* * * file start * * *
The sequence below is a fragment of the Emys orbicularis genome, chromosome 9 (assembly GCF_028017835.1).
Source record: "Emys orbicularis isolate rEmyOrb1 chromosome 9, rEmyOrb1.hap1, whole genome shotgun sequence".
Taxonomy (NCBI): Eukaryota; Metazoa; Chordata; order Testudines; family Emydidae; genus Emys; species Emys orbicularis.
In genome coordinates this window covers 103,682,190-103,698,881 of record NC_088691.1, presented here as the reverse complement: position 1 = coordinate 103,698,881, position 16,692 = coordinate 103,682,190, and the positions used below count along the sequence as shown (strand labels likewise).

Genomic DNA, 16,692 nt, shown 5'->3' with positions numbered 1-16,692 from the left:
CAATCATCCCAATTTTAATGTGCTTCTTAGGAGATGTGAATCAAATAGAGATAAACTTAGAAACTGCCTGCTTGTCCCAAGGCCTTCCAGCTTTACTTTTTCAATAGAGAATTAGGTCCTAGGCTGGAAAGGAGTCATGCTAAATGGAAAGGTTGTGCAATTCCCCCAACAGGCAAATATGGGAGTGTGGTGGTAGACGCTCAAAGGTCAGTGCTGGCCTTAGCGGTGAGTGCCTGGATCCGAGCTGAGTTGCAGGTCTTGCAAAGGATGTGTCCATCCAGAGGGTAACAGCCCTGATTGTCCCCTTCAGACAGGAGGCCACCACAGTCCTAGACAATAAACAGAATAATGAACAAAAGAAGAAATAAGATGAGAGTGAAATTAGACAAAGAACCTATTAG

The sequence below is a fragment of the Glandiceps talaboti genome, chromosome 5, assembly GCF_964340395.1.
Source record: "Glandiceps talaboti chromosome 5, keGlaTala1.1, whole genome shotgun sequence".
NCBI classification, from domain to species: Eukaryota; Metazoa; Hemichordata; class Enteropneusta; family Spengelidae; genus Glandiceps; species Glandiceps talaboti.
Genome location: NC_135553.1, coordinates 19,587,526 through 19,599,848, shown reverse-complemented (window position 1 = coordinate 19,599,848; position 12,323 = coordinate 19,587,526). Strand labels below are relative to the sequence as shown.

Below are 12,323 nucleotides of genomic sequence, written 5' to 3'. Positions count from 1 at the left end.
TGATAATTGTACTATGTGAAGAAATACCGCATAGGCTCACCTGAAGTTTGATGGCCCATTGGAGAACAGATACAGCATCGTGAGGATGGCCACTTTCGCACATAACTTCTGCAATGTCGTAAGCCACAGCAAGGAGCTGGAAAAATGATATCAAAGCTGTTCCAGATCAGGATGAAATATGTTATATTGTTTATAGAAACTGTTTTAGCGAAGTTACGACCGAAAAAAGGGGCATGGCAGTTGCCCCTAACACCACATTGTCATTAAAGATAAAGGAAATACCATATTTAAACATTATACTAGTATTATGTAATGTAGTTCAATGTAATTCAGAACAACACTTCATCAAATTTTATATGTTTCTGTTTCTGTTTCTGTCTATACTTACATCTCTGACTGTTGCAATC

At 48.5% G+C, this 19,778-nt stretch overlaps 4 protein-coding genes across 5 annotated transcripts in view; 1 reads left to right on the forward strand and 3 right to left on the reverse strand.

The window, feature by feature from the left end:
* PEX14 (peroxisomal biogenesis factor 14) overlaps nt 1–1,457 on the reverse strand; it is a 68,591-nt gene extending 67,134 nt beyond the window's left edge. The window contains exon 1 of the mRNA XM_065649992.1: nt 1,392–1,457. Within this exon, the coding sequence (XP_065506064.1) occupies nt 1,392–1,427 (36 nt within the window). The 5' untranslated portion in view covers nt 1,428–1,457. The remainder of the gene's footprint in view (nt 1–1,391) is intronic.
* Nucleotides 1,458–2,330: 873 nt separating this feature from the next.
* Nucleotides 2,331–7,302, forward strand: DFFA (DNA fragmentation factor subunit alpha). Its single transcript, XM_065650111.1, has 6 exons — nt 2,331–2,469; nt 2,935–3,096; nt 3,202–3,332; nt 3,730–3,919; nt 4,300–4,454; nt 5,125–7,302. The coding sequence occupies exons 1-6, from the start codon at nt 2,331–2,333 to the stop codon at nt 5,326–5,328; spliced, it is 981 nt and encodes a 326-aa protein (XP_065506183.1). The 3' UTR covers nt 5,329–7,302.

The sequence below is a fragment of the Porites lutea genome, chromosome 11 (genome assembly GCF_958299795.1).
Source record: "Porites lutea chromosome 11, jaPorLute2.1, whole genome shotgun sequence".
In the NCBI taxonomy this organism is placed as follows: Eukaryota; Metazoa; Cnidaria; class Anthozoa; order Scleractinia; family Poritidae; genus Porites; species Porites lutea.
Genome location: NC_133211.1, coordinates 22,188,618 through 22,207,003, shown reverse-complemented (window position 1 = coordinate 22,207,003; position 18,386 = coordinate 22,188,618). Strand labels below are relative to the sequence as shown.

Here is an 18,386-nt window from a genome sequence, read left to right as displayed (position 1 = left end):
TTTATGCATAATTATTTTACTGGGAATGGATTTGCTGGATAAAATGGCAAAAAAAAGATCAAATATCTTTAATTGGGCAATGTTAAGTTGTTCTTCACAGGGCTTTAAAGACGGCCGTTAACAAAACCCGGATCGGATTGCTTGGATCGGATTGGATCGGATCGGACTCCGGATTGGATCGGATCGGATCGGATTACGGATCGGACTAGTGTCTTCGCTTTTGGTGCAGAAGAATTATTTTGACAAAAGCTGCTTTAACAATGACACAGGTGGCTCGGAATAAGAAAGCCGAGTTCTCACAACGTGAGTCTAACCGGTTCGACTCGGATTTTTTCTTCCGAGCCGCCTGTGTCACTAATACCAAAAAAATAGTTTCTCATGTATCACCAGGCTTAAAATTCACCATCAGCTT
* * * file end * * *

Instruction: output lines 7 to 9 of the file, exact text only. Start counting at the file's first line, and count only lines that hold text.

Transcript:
The sequence below is a fragment of the Glandiceps talaboti genome, chromosome 5, assembly GCF_964340395.1.
Source record: "Glandiceps talaboti chromosome 5, keGlaTala1.1, whole genome shotgun sequence".
NCBI classification, from domain to species: Eukaryota; Metazoa; Hemichordata; class Enteropneusta; family Spengelidae; genus Glandiceps; species Glandiceps talaboti.